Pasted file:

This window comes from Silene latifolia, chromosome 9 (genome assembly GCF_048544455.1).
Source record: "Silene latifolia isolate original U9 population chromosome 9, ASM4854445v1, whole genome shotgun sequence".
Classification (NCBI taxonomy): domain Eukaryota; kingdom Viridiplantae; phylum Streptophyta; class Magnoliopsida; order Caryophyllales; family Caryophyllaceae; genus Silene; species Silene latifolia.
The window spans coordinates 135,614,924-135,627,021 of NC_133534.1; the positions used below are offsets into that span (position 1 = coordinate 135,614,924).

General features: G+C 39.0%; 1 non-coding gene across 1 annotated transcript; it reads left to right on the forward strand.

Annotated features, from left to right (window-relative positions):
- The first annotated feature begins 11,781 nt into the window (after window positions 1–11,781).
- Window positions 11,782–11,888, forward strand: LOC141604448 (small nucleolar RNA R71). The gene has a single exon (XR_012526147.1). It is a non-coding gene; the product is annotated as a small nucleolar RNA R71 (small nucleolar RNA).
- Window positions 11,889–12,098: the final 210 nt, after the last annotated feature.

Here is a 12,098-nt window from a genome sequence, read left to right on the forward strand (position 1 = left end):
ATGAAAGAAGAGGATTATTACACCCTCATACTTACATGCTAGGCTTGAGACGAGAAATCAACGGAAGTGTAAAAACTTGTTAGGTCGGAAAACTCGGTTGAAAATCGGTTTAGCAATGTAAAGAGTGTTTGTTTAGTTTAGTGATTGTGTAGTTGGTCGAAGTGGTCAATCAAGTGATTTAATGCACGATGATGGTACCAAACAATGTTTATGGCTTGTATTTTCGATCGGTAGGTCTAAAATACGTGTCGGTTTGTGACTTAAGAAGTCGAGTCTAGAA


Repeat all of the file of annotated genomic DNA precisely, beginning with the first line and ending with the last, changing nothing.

This window comes from Silene latifolia, chromosome 9 (genome assembly GCF_048544455.1).
Source record: "Silene latifolia isolate original U9 population chromosome 9, ASM4854445v1, whole genome shotgun sequence".
Classification (NCBI taxonomy): domain Eukaryota; kingdom Viridiplantae; phylum Streptophyta; class Magnoliopsida; order Caryophyllales; family Caryophyllaceae; genus Silene; species Silene latifolia.
The window spans coordinates 135,614,924-135,627,021 of NC_133534.1; the positions used below are offsets into that span (position 1 = coordinate 135,614,924).

General features: G+C 39.0%; 1 non-coding gene across 1 annotated transcript; it reads left to right on the forward strand.

Annotated features, from left to right (window-relative positions):
- The first annotated feature begins 11,781 nt into the window (after window positions 1–11,781).
- Window positions 11,782–11,888, forward strand: LOC141604448 (small nucleolar RNA R71). The gene has a single exon (XR_012526147.1). It is a non-coding gene; the product is annotated as a small nucleolar RNA R71 (small nucleolar RNA).
- Window positions 11,889–12,098: the final 210 nt, after the last annotated feature.

Here is a 12,098-nt window from a genome sequence, read left to right on the forward strand (position 1 = left end):
ATGAAAGAAGAGGATTATTACACCCTCATACTTACATGCTAGGCTTGAGACGAGAAATCAACGGAAGTGTAAAAACTTGTTAGGTCGGAAAACTCGGTTGAAAATCGGTTTAGCAATGTAAAGAGTGTTTGTTTAGTTTAGTGATTGTGTAGTTGGTCGAAGTGGTCAATCAAGTGATTTAATGCACGATGATGGTACCAAACAATGTTTATGGCTTGTATTTTCGATCGGTAGGTCTAAAATACGTGTCGGTTTGTGACTTAAGAAGTCGAGTCTAGAA